As Farmingdale faced the challenge of totally redesigning its academic programs, Alan Tucker invited Jack to assume a leadership role in a project he was organizing under the NSF’s Math Across the Disciplines initiative. The Long Island Consortium for Interconnected Learning (LICIL) project was intended to build connections between mathematics and other quantitative disciplines by promoting both a greater degree of realistic applications in mathematics courses and a greater degree of mathematical sophistication in the courses in the physical, life, and social sciences, business, technology, and the humanities.

The project provided the framework for involving large numbers of faculty in the development and implementation of many curricula changes in this spirit. The most significant legacy of LICIL was the fundamental changes in approach and student-centered and multidisciplinary-centered attitudes toward teaching on the part of both faculty and the administration. Under Jack's direction and encouragement, all math faculty worked collaboratively with faculty from areas as diverse as physics, chemistry, biology, economics, business, fine art, sociology, and linguistics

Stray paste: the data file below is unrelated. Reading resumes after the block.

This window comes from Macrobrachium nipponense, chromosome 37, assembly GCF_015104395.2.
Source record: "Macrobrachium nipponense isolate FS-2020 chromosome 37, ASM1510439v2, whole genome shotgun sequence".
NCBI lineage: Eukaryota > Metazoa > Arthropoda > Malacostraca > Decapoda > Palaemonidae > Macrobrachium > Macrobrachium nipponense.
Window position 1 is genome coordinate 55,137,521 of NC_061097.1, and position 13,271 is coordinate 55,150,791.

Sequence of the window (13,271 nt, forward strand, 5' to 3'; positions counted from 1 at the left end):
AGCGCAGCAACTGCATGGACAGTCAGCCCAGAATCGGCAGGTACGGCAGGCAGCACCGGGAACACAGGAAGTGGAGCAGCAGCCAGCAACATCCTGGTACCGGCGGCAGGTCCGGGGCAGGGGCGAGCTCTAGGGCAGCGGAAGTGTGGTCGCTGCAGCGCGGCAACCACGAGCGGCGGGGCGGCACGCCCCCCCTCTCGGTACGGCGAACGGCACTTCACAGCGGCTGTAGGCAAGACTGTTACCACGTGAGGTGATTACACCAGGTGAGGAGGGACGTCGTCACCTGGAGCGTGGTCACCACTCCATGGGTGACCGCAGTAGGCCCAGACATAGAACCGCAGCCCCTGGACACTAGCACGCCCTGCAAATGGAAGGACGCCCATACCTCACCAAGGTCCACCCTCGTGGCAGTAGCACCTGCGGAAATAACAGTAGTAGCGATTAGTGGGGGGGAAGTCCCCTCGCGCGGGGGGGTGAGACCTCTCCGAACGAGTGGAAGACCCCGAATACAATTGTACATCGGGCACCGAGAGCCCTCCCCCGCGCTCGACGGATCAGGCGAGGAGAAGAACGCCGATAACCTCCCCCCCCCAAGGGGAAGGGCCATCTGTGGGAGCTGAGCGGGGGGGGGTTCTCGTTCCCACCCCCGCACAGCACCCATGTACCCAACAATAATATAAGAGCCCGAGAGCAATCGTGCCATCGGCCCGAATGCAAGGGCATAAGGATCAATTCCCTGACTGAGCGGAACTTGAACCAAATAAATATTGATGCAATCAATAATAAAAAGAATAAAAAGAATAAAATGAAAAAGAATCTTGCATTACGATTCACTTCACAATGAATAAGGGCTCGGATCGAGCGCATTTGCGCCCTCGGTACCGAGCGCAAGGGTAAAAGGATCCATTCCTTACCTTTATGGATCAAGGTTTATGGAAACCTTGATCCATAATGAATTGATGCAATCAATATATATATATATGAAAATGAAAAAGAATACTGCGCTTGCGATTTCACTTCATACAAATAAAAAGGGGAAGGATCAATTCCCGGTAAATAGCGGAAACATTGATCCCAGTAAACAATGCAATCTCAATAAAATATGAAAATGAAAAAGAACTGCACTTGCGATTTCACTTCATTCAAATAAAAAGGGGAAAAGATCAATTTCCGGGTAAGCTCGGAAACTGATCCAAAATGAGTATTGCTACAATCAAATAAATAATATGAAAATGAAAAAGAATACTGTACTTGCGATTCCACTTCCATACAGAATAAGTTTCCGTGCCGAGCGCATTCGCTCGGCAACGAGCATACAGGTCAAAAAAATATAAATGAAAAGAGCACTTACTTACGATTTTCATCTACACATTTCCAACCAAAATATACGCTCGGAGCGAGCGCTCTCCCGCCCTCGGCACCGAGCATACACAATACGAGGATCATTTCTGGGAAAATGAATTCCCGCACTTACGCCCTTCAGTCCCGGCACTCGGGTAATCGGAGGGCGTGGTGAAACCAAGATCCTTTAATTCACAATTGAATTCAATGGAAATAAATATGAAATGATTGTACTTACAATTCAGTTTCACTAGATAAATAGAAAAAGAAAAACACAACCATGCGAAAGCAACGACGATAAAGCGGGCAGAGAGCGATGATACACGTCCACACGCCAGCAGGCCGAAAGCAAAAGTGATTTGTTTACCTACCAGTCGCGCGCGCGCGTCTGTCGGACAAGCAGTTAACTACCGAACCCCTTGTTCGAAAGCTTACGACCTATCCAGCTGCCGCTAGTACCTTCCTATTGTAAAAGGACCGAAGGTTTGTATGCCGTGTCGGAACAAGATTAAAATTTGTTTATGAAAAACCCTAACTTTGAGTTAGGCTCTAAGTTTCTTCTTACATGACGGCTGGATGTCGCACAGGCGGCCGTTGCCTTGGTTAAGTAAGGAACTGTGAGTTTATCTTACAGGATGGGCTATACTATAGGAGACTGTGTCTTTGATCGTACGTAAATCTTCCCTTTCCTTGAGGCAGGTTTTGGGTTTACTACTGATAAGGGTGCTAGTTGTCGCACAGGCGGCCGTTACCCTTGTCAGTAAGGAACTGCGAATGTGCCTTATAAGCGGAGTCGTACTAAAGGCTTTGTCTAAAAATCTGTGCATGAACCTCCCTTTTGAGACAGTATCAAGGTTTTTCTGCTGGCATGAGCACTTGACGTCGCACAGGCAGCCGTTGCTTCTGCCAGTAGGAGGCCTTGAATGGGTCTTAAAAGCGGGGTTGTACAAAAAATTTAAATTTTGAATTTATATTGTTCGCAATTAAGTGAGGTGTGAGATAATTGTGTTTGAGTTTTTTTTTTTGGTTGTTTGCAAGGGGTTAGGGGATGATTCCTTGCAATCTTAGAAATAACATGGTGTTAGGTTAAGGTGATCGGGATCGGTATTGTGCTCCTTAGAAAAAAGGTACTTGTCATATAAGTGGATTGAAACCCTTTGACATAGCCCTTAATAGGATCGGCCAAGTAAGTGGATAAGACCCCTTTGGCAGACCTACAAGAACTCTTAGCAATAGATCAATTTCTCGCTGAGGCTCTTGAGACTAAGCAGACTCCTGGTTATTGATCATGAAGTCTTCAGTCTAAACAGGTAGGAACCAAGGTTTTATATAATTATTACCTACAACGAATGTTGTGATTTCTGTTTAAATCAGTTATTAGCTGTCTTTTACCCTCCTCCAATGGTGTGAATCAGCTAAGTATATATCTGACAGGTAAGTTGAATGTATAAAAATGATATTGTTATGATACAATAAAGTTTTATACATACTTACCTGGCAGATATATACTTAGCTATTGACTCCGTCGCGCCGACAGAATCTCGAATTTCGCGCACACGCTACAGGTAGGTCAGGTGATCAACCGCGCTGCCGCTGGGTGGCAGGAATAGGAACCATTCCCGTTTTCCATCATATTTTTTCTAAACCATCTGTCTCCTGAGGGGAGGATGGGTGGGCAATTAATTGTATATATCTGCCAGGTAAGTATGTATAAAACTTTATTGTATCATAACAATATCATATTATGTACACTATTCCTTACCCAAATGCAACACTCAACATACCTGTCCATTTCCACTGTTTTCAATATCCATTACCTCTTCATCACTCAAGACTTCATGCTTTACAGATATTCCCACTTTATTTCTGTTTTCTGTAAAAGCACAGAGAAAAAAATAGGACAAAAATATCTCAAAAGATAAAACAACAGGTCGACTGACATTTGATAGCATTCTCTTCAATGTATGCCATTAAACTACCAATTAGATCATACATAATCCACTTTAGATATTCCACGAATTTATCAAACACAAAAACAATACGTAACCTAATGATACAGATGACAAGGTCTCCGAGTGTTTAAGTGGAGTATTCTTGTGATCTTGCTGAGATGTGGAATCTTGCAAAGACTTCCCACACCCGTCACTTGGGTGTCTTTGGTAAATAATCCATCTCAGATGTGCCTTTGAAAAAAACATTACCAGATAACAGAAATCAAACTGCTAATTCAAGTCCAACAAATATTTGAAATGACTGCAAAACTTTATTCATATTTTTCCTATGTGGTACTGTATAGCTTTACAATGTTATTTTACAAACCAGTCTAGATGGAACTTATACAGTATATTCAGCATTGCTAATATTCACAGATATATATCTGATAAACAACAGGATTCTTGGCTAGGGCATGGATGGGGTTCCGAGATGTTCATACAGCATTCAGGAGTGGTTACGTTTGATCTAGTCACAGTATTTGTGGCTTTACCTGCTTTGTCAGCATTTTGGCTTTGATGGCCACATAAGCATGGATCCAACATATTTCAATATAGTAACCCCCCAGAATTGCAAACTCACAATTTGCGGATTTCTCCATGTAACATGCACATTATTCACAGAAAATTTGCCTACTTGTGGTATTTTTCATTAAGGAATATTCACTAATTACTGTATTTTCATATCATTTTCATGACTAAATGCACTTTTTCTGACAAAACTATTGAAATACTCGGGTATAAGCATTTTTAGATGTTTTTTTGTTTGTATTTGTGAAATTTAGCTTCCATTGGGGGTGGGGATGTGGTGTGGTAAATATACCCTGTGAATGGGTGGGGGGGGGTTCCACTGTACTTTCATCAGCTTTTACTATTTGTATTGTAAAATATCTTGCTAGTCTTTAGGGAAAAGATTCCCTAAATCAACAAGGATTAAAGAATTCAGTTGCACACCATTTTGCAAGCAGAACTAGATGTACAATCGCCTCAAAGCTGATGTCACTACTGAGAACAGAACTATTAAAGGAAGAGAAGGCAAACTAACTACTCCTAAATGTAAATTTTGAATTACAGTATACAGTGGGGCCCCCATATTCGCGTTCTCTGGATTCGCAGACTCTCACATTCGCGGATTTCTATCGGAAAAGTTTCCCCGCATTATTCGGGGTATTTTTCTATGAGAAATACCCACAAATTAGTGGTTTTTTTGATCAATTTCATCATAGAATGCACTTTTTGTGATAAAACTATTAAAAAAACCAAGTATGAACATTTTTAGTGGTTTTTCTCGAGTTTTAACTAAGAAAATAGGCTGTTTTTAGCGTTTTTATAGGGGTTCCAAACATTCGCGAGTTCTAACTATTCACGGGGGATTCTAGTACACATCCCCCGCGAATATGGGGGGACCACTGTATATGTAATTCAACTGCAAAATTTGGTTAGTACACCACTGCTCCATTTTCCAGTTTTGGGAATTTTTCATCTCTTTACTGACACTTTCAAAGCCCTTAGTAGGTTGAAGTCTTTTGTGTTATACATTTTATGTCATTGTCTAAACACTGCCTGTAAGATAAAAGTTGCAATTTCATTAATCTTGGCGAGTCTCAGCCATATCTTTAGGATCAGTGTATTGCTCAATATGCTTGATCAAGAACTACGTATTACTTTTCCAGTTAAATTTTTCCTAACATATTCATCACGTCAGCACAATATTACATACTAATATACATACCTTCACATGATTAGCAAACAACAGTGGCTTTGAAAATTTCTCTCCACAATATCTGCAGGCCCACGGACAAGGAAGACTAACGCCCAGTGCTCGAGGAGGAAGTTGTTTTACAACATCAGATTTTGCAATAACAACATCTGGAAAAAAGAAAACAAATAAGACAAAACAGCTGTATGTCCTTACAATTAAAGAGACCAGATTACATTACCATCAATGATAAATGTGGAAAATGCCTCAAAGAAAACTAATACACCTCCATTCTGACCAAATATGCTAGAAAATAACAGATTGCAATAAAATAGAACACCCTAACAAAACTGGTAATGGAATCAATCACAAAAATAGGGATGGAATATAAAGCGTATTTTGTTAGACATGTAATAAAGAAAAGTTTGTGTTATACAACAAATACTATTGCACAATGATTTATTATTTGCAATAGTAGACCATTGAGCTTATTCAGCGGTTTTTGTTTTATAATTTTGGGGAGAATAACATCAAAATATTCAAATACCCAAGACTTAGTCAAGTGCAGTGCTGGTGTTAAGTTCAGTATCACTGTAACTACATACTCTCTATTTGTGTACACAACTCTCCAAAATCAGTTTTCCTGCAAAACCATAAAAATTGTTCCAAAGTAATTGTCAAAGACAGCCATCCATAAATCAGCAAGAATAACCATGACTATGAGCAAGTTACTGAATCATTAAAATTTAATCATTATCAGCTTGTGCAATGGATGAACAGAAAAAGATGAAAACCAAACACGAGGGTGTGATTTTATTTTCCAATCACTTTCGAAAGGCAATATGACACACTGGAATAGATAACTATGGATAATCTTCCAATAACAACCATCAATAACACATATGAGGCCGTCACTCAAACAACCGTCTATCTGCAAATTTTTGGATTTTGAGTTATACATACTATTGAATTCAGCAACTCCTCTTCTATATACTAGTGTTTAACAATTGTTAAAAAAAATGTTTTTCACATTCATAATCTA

In addition,

*Prior to Farmingdale's being granted a baccalaureate program in applied mathematics, Jack and Alan Tucker created a unique dual-enrollment program with the Department of Applied Mathematics at SUNY Stony Brook. Any applied mathematics student at Farmingdale was automatically enrolled at Stony Brook as well. The students completed two to three years of mathematics courses at Farmingdale and then were guaranteed transfer status to Stony Brook to complete the bachelor’s degree and so received two degrees, one from Farmingdale and another from Stony Brook.